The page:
Security updates for Ubuntu phone and tablet will end this June, Canonical has confirmed.
Current OTA updates are currently limited to critical fixes and security updates — a decision we were first to tell you back in January. But after June 2017 Canonical “will no longer deliver any further updates”.
‘The Ubuntu Store, the only official place to get apps from, is to close at the end of the year’
Furthermore the Ubuntu Store is to close at the end of the year. After this date users will no longer be able to download apps from the Ubuntu Store, and developers will be unable to push updates or bug fixes to users.
The company confirmed the news in an email to Network World, adding that: “it will no longer be possible to purchase apps from the Ubuntu Phone app store from June 2017. Developers of paid apps already in the store will have the choice between making their apps available for free or withdrawing them from the store”.
Developers will be unable to upload new apps to the Ubuntu Store from June.
Canonical hasn’t touched on what will happen to Scopes and apps that use remote features hosted on Canonical infrastructure, like push notifications.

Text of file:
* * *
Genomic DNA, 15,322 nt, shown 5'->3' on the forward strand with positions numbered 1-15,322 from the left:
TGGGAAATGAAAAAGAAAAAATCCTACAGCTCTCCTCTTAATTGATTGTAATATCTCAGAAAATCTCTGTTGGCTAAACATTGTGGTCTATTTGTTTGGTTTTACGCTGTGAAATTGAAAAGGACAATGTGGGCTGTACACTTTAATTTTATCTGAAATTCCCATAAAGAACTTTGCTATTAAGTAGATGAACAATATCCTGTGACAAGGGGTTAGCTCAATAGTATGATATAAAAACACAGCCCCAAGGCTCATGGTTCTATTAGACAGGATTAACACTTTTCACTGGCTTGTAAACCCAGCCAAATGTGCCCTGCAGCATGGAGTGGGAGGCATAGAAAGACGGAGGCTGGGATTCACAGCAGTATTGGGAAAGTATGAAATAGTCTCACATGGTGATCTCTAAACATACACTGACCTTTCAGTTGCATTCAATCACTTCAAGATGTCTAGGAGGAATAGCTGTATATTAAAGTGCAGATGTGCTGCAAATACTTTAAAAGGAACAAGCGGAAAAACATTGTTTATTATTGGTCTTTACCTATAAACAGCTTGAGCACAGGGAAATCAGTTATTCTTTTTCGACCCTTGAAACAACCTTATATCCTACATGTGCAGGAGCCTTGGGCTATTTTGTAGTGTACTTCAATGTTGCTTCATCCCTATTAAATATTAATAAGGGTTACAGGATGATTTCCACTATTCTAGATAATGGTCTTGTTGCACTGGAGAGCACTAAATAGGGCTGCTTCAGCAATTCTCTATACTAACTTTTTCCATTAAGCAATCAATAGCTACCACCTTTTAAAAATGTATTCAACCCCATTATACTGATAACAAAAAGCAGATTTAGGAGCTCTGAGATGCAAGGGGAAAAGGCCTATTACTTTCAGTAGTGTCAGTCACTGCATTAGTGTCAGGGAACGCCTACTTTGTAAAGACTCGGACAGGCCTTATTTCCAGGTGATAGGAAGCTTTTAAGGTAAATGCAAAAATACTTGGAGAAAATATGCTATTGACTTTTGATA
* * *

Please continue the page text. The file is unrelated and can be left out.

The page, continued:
These decision shouldn’t surprise anyone who bought into Canonical’s dream of a converged mobile future as the announced earlier this month that it was ending its investment in Ubuntu phone, tablet and related technologies forthwith. Developers and engineers assigned to work on the project were either given new roles elsewhere in the company or, well… Y’know.
So the Ubuntu store is closing, and no further over-the-air updates will be pushed out to devices like the Meizu PRO 5 or Bq M10 Aquaris.
No bug fixes. No security patches. No new features.
Nothing. Nada. Nowt.
But the company is keen to stress that all Ubuntu phones and tablets out there “will continue to function” past these dates.
But it’s hard to be super enthusiastic about continuing to use a platform left to wilt in the wild, is it?
That said, a great many people out there are using Android devices that receive zero updates, but Google has at least mitigated some of the issues by decoupling many core services and features from the OS and making them independently update-able through the Google Play Store.
The “good news” is that Ubuntu phone and tablet sales were low, and few people are likely using an Ubuntu device as their sole smartphone or tablet. We also know anecdotally from asking on Twitter that a chunk of Ubuntu phone owners who read this site flashed their devices with Android (Bq, FlymeOS, or CyanogenMod) long before news of the platform’s demise was announced.
Do you own an Ubuntu phone or tablet? What do you plan to do with it?